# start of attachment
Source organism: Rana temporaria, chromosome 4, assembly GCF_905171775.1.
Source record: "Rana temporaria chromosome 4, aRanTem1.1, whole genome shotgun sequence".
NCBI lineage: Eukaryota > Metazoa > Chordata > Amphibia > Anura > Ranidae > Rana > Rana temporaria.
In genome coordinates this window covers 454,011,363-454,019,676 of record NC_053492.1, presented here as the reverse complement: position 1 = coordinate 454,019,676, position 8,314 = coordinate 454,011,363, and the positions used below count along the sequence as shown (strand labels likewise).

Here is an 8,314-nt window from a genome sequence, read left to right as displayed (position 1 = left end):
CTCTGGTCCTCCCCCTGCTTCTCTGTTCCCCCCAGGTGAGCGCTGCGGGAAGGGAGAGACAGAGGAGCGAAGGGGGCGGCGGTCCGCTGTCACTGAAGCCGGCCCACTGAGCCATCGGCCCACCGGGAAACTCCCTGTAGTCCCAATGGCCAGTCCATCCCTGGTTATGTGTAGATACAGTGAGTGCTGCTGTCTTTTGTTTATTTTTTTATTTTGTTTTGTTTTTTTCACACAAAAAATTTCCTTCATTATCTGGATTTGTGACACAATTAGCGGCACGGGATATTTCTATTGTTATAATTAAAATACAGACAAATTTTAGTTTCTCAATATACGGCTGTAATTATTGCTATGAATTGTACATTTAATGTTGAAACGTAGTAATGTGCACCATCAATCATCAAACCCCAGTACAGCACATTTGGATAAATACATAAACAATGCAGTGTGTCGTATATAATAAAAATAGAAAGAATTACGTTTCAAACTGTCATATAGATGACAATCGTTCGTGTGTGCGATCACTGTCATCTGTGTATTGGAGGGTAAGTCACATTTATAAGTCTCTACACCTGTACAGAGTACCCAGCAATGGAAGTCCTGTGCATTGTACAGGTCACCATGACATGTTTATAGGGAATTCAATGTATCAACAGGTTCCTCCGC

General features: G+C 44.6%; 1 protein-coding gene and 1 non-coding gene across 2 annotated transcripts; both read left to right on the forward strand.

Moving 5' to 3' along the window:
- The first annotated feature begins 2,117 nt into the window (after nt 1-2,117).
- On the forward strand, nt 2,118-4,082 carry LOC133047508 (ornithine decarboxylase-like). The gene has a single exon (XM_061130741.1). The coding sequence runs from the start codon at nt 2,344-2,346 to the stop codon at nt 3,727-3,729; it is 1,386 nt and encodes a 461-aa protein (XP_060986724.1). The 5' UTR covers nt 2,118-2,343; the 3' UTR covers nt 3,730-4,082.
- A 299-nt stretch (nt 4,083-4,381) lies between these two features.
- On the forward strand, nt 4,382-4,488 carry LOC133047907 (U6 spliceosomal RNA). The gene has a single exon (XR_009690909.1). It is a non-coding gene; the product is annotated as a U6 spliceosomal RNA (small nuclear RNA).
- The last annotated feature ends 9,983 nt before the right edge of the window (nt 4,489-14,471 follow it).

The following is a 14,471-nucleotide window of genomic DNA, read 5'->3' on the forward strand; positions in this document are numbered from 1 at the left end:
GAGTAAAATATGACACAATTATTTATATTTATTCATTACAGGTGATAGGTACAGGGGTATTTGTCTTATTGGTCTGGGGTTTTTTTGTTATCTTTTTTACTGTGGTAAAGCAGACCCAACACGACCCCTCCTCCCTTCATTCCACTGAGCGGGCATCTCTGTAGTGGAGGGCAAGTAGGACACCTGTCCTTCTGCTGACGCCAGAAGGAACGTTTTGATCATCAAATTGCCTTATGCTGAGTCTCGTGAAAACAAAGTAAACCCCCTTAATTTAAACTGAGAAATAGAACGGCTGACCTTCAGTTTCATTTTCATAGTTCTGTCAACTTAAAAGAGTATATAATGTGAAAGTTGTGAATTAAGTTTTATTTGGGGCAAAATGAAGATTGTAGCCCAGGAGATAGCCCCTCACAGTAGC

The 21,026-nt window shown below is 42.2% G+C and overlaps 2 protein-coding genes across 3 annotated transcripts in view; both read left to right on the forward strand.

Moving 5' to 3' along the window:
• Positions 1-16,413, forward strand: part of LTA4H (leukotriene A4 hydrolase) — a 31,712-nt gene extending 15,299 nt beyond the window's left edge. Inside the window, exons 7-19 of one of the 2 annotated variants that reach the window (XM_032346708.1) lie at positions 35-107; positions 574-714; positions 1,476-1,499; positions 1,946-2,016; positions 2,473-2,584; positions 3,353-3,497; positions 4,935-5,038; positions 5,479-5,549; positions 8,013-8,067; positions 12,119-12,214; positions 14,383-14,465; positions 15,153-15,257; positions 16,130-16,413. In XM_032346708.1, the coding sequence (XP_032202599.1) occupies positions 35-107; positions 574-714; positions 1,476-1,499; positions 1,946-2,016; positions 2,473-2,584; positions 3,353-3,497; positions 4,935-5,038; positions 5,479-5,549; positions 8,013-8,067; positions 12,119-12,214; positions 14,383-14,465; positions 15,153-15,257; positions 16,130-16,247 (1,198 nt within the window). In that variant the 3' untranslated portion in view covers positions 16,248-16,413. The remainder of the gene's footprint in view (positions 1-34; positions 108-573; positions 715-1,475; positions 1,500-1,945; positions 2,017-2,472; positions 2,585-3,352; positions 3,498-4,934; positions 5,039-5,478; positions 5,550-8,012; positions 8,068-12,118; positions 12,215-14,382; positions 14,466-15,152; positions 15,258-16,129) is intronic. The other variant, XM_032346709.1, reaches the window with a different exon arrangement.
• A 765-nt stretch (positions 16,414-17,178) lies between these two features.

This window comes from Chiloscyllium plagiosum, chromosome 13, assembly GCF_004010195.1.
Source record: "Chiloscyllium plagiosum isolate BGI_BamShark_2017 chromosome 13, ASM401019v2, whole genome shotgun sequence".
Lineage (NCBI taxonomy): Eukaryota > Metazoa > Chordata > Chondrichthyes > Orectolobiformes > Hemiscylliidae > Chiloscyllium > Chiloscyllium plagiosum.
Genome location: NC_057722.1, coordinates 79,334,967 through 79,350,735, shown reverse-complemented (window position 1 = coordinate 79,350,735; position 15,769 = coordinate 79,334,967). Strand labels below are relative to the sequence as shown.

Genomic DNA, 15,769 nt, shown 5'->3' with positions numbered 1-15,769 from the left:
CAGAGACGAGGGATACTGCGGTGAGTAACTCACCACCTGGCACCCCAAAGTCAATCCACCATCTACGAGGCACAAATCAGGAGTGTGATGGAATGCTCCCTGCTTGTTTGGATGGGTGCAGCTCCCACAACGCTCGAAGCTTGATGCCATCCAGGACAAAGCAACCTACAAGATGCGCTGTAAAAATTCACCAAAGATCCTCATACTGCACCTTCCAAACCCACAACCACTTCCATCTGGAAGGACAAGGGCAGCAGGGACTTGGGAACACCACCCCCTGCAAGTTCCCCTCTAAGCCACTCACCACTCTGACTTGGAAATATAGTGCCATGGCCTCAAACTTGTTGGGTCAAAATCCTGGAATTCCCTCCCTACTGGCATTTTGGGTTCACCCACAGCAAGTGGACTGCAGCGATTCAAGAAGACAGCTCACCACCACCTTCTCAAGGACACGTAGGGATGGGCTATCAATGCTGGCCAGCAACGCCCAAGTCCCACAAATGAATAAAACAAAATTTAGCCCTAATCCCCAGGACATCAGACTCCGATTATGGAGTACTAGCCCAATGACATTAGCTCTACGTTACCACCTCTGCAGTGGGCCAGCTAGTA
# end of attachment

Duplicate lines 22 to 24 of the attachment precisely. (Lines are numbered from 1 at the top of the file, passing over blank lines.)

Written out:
Lineage (NCBI taxonomy): Eukaryota > Metazoa > Chordata > Chondrichthyes > Orectolobiformes > Hemiscylliidae > Chiloscyllium > Chiloscyllium plagiosum.
Genome location: NC_057722.1, coordinates 79,334,967 through 79,350,735, shown reverse-complemented (window position 1 = coordinate 79,350,735; position 15,769 = coordinate 79,334,967). Strand labels below are relative to the sequence as shown.

Genomic DNA, 15,769 nt, shown 5'->3' with positions numbered 1-15,769 from the left: